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The difference in usage of first-person pronouns Between Hillary Clinton and Bernie Sanders
Dalarna University, School of Humanities and Media Studies, English.
2016 (English)Independent thesis Basic level (degree of Bachelor), 10 credits / 15 HE creditsStudent thesis
Abstract [en]

This study has been looking for any differences in the use of first-person

pronouns between Hillary Clinton and Bernie Sanders, and it has also tried to

clarify whether Hillary Clinton uses I-words more frequently than we-words.

The data has been gathered from pre-election speeches, and frequencies,

rankings and referent categories have been analyzed. The study has found that

there are some differences in the use of first-person pronouns between Hillary

Clinton and Bernie Sanders. The singular pronouns show us how they choose to

present themselves to the voter. The plural pronouns show us which referent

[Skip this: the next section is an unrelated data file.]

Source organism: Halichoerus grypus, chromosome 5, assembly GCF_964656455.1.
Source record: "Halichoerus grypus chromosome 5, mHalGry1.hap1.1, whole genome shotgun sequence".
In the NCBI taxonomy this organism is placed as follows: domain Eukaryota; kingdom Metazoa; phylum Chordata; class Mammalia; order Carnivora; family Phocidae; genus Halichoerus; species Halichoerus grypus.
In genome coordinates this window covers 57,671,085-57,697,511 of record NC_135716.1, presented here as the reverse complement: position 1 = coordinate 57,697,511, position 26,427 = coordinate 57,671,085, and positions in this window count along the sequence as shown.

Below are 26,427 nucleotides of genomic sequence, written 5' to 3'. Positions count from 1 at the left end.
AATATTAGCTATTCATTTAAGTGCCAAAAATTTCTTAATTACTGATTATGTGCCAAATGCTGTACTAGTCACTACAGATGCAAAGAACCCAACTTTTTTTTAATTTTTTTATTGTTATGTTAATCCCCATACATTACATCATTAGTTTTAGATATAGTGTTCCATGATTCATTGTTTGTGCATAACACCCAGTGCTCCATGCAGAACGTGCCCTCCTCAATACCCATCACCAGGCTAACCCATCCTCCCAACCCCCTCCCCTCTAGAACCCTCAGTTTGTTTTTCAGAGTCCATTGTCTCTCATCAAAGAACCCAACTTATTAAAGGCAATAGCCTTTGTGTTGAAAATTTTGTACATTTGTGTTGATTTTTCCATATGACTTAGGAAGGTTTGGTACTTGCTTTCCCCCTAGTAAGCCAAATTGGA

categories, or ingroups, the candidates identify themselves with, and if there are

any signs of what Billig calls Banal Nationalism (1995) in their speeches.

Overall, the results show that Hillary Clinton uses I-words and we-words more

frequently than Bernie Sanders does, but opposite to what some online news

sites have suggested, this study show that her frequencies of we-words are

higher than her frequencies of I-words.

Place, publisher, year, edition, pages
2016.
Keyword [en]
Political Discourse, Personal Pronouns, Hillary Clinton, Bernie Sanders, Banal Nationalism
National Category
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Identifiers
URN: urn:nbn:se:du-22537OAI: oai:DiVA.org:du-22537DiVA: diva2:945074
Note

engelska

Available from: 2016-06-30 Created: 2016-06-30

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CiteExportLink to record
Permanent link

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Cite
Citation style
  • apa
  • ieee
  • modern-language-association-8th-edition
  • vancouver
  • chicago-author-date
  • chicago-note-bibliography
  • Other style
More styles
Language
  • de-DE
  • en-GB
  • en-US
  • fi-FI
  • nn-NO
  • nn-NB
  • sv-SE
  • Other locale
More languages
Output format
  • html
  • text
  • asciidoc
  • rtf